* Bilge Ebiri, a frequent commenter on this blog, has a movie playing in NY called New Guy. It's even garnered a favorable NY Times review. So when's it coming to LA, bud?
* From the New York Times Magazine's movie issue: Manohla Dargis' thinkpiece on the state of cinephilia. Dargis doesn't say anything I haven't read before, but her observations are mostly spot-on as she gives an optimistic spin to current developments in movie-loving, contra Susan Sontag. I agree that the DVD boom is a great boon for cinephiles (even as it devalues the "religious" rep house experience), but she plays down the ghettoization of world cinema. By turning it into a cult or niche phenomenon, it becomes difficult to envision a foreign filmmaker becoming the kind of familiar cultural icon like Godard or Fellini in this day and age. Almodovar comes closest, but he's basically it. [Add Lars as well. Thanks, Steve.] And that's a shame.
* A.O. Scott's ruminations on recent themes in world cinema is also solid. Written for the non-film buff, it provides a good, brief summary of the developments in recent world cinema and the dilemma facing foreign films in the United States. Only problem is Scott framing his discussion around Jia's new movie The World, which sorta falls prey to the American critic's bias for foreign films that somehow touch on the zeigeist (this decade: globalization and its discontents, namely nationalism and identity). For non-movie buffs looking for a crash course, get Scott's three minute "Contemporary World Cinema for Dummies" lecture in this interactive feature.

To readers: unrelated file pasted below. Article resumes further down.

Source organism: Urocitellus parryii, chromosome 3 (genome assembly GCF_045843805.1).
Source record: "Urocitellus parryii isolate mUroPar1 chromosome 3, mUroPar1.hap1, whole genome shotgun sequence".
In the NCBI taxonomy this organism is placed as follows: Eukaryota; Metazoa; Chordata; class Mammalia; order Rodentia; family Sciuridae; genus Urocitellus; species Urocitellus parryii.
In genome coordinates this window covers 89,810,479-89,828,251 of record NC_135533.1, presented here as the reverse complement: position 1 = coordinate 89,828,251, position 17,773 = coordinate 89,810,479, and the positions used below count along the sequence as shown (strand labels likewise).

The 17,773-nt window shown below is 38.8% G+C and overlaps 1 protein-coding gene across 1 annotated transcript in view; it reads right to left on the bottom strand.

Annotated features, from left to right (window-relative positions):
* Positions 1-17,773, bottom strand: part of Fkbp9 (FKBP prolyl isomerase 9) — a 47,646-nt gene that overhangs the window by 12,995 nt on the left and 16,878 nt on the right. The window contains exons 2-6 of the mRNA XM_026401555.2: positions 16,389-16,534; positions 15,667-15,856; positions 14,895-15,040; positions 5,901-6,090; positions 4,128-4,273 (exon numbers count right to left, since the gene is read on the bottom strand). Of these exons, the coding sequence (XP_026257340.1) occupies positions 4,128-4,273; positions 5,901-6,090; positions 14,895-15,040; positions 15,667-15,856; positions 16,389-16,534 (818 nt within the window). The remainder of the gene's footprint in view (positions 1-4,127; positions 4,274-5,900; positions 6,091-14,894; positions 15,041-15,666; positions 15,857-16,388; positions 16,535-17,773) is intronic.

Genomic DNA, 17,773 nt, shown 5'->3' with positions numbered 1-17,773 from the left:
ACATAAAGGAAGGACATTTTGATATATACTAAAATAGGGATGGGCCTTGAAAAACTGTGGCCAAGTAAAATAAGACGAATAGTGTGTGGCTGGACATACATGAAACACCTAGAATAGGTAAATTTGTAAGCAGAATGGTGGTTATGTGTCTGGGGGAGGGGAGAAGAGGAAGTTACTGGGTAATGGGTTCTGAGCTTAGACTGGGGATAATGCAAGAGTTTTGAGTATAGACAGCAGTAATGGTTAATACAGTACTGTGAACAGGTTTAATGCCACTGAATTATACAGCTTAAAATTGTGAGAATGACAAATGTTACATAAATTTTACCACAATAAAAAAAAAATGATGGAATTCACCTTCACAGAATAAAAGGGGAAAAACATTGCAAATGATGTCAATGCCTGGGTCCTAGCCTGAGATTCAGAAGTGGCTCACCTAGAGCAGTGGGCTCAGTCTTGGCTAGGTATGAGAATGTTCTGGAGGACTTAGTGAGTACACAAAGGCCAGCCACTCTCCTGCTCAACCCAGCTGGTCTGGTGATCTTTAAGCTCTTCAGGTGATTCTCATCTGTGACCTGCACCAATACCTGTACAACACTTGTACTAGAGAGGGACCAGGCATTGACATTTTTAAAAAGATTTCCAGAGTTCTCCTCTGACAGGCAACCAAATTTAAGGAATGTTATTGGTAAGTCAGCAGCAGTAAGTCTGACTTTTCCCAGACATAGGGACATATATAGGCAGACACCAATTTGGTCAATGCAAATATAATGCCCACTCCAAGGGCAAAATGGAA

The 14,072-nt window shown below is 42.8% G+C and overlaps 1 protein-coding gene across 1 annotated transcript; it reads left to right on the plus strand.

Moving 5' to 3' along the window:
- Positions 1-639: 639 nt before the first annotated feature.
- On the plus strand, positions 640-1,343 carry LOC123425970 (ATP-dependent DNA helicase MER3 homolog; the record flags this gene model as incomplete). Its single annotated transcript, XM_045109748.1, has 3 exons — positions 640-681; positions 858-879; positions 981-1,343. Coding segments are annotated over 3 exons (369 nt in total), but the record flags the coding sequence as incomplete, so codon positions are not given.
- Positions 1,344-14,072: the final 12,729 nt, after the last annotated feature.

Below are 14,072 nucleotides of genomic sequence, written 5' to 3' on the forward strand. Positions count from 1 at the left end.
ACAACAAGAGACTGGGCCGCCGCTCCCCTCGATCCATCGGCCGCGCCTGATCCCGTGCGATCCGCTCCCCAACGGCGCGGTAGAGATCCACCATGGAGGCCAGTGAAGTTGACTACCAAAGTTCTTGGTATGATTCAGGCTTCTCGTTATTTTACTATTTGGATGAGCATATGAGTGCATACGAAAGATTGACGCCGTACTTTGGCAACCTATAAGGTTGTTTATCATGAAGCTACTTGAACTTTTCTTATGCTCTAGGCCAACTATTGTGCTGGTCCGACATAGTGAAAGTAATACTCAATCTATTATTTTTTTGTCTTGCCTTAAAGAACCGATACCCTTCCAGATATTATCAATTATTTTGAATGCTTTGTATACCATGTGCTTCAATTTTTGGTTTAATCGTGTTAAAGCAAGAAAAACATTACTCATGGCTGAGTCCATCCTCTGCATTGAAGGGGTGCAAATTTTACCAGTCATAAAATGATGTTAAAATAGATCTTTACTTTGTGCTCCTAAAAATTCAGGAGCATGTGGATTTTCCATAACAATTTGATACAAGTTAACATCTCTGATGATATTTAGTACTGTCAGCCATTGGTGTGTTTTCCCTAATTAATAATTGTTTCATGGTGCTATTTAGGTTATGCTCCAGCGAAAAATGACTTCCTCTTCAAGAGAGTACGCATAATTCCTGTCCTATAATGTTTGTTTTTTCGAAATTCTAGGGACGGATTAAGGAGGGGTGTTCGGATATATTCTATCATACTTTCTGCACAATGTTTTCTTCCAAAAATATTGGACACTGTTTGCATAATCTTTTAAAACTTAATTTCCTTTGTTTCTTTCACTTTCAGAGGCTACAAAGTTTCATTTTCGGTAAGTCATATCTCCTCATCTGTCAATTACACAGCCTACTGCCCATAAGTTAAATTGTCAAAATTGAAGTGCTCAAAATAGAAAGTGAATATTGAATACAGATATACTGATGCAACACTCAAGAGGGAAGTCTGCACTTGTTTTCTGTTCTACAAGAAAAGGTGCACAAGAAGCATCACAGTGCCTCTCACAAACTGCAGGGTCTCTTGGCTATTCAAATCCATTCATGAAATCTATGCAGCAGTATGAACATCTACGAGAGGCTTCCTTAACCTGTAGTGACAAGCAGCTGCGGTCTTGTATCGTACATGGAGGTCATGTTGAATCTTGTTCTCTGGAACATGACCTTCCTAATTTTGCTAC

* The editor of the NY Times Magazine must be a big fan of In the Mood for Love. On the heels of the mag's mega Wong Kar-wai profile despite his movie not playing in NY this year, this week we get a lengthy profile of Maggie Cheung, whose new movie Clean is also not hitting the Big Apple theaters any time soon. It gives you a glimpse of the sphinx that is the divine Maggie, and it raises the intriguing question, why isn't Maggie a huge star in North America? Well, actually, the article provides the answer in this passage:
American producers do occasionally send Cheung scripts, but the independent films are always about, as she put it, "ABC's," or "American-born Chinese," struggling with their identity, and the Hollywood scripts feature dragon ladies or Chinatown mafia molls or martial artists or mysterious fortunetelling women.
The Asian experience in Hollywood in a nutshell.
* Speaking of Wong, my uncle got me the 2046 DVD from China. The quality is pretty okay from the five minutes I skimmed through. Should I just watch the DVD and catch up to the projected film later? I'm inclined to wait, but it's tempting to just pop the disc in. What to do, what to do?
* Yes. I know, I should be posting some of this stuff to a certain moribund movie nerd discussion group instead of encouraging movie nerd diaspora.